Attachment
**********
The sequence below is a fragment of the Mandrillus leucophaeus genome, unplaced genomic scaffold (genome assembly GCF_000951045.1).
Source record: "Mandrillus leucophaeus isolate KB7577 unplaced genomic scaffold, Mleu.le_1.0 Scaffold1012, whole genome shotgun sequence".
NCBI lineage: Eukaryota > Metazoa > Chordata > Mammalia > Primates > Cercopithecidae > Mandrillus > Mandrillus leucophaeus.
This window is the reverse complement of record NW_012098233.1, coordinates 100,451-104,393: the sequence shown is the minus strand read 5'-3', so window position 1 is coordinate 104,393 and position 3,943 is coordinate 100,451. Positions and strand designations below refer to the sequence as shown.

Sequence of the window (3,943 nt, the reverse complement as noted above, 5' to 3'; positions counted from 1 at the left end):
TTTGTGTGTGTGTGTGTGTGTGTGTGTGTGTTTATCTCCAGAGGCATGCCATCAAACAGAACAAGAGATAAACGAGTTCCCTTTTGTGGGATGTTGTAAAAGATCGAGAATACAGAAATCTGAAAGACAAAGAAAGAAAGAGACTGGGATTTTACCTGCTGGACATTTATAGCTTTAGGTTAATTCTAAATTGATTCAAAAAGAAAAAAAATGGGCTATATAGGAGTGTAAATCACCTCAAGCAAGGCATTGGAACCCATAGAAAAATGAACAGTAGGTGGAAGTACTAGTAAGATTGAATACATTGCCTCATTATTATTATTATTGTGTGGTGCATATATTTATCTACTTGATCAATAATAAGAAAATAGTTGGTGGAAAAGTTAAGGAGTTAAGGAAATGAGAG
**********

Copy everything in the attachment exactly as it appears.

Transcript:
The sequence below is a fragment of the Mandrillus leucophaeus genome, unplaced genomic scaffold (genome assembly GCF_000951045.1).
Source record: "Mandrillus leucophaeus isolate KB7577 unplaced genomic scaffold, Mleu.le_1.0 Scaffold1012, whole genome shotgun sequence".
NCBI lineage: Eukaryota > Metazoa > Chordata > Mammalia > Primates > Cercopithecidae > Mandrillus > Mandrillus leucophaeus.
This window is the reverse complement of record NW_012098233.1, coordinates 100,451-104,393: the sequence shown is the minus strand read 5'-3', so window position 1 is coordinate 104,393 and position 3,943 is coordinate 100,451. Positions and strand designations below refer to the sequence as shown.

Sequence of the window (3,943 nt, the reverse complement as noted above, 5' to 3'; positions counted from 1 at the left end):
TTTGTGTGTGTGTGTGTGTGTGTGTGTGTGTTTATCTCCAGAGGCATGCCATCAAACAGAACAAGAGATAAACGAGTTCCCTTTTGTGGGATGTTGTAAAAGATCGAGAATACAGAAATCTGAAAGACAAAGAAAGAAAGAGACTGGGATTTTACCTGCTGGACATTTATAGCTTTAGGTTAATTCTAAATTGATTCAAAAAGAAAAAAAATGGGCTATATAGGAGTGTAAATCACCTCAAGCAAGGCATTGGAACCCATAGAAAAATGAACAGTAGGTGGAAGTACTAGTAAGATTGAATACATTGCCTCATTATTATTATTATTGTGTGGTGCATATATTTATCTACTTGATCAATAATAAGAAAATAGTTGGTGGAAAAGTTAAGGAGTTAAGGAAATGAGAG